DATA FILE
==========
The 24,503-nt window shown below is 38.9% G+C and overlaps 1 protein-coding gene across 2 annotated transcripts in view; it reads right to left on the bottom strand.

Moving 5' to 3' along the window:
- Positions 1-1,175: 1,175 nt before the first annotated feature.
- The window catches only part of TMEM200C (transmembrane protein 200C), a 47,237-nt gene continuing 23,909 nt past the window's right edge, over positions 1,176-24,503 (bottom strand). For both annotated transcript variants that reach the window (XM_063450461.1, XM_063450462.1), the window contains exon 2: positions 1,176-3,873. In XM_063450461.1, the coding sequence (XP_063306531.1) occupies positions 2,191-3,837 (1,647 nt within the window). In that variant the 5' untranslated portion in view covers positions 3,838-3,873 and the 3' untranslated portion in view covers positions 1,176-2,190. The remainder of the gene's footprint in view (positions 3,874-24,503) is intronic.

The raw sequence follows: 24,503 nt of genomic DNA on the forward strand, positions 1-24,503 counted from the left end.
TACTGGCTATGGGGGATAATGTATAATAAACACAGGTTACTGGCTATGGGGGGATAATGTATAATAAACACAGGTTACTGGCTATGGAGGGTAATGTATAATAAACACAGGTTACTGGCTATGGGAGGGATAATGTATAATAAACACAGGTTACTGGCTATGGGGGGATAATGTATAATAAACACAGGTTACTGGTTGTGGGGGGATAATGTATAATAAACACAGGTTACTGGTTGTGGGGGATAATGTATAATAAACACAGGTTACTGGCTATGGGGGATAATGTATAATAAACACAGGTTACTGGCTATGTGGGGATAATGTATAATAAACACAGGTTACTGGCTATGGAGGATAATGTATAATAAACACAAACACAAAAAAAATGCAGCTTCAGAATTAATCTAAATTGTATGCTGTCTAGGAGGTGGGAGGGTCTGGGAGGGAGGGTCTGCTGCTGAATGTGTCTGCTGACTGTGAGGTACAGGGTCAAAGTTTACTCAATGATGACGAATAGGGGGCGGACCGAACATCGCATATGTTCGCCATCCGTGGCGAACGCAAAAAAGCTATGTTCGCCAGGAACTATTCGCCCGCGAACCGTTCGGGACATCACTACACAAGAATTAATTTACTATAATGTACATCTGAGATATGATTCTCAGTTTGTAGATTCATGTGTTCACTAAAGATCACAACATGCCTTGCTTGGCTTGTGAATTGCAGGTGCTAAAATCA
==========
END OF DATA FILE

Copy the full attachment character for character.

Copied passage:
The 24,503-nt window shown below is 38.9% G+C and overlaps 1 protein-coding gene across 2 annotated transcripts in view; it reads right to left on the bottom strand.

Moving 5' to 3' along the window:
- Positions 1-1,175: 1,175 nt before the first annotated feature.
- The window catches only part of TMEM200C (transmembrane protein 200C), a 47,237-nt gene continuing 23,909 nt past the window's right edge, over positions 1,176-24,503 (bottom strand). For both annotated transcript variants that reach the window (XM_063450461.1, XM_063450462.1), the window contains exon 2: positions 1,176-3,873. In XM_063450461.1, the coding sequence (XP_063306531.1) occupies positions 2,191-3,837 (1,647 nt within the window). In that variant the 5' untranslated portion in view covers positions 3,838-3,873 and the 3' untranslated portion in view covers positions 1,176-2,190. The remainder of the gene's footprint in view (positions 3,874-24,503) is intronic.

The raw sequence follows: 24,503 nt of genomic DNA on the forward strand, positions 1-24,503 counted from the left end.
TACTGGCTATGGGGGATAATGTATAATAAACACAGGTTACTGGCTATGGGGGGATAATGTATAATAAACACAGGTTACTGGCTATGGAGGGTAATGTATAATAAACACAGGTTACTGGCTATGGGAGGGATAATGTATAATAAACACAGGTTACTGGCTATGGGGGGATAATGTATAATAAACACAGGTTACTGGTTGTGGGGGGATAATGTATAATAAACACAGGTTACTGGTTGTGGGGGATAATGTATAATAAACACAGGTTACTGGCTATGGGGGATAATGTATAATAAACACAGGTTACTGGCTATGTGGGGATAATGTATAATAAACACAGGTTACTGGCTATGGAGGATAATGTATAATAAACACAAACACAAAAAAAATGCAGCTTCAGAATTAATCTAAATTGTATGCTGTCTAGGAGGTGGGAGGGTCTGGGAGGGAGGGTCTGCTGCTGAATGTGTCTGCTGACTGTGAGGTACAGGGTCAAAGTTTACTCAATGATGACGAATAGGGGGCGGACCGAACATCGCATATGTTCGCCATCCGTGGCGAACGCAAAAAAGCTATGTTCGCCAGGAACTATTCGCCCGCGAACCGTTCGGGACATCACTACACAAGAATTAATTTACTATAATGTACATCTGAGATATGATTCTCAGTTTGTAGATTCATGTGTTCACTAAAGATCACAACATGCCTTGCTTGGCTTGTGAATTGCAGGTGCTAAAATCA